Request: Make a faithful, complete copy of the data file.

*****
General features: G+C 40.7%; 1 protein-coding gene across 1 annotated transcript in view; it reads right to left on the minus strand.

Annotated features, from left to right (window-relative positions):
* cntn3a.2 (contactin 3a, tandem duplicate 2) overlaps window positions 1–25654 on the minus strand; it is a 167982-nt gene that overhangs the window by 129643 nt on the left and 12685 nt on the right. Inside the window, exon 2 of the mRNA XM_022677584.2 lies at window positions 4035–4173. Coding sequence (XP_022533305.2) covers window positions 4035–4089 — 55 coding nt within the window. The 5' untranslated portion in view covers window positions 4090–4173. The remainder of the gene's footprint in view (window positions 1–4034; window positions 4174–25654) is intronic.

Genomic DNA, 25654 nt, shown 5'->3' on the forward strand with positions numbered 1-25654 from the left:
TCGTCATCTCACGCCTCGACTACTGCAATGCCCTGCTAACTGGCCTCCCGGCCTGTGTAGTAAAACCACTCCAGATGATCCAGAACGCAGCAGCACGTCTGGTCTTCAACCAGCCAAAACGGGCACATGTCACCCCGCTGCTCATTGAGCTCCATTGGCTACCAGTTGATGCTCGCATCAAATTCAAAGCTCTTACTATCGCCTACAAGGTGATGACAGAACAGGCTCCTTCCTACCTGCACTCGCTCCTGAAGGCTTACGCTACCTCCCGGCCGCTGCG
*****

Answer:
General features: G+C 40.7%; 1 protein-coding gene across 1 annotated transcript in view; it reads right to left on the minus strand.

Annotated features, from left to right (window-relative positions):
* cntn3a.2 (contactin 3a, tandem duplicate 2) overlaps window positions 1–25654 on the minus strand; it is a 167982-nt gene that overhangs the window by 129643 nt on the left and 12685 nt on the right. Inside the window, exon 2 of the mRNA XM_022677584.2 lies at window positions 4035–4173. Coding sequence (XP_022533305.2) covers window positions 4035–4089 — 55 coding nt within the window. The 5' untranslated portion in view covers window positions 4090–4173. The remainder of the gene's footprint in view (window positions 1–4034; window positions 4174–25654) is intronic.

Genomic DNA, 25654 nt, shown 5'->3' on the forward strand with positions numbered 1-25654 from the left:
TCGTCATCTCACGCCTCGACTACTGCAATGCCCTGCTAACTGGCCTCCCGGCCTGTGTAGTAAAACCACTCCAGATGATCCAGAACGCAGCAGCACGTCTGGTCTTCAACCAGCCAAAACGGGCACATGTCACCCCGCTGCTCATTGAGCTCCATTGGCTACCAGTTGATGCTCGCATCAAATTCAAAGCTCTTACTATCGCCTACAAGGTGATGACAGAACAGGCTCCTTCCTACCTGCACTCGCTCCTGAAGGCTTACGCTACCTCCCGGCCGCTGCG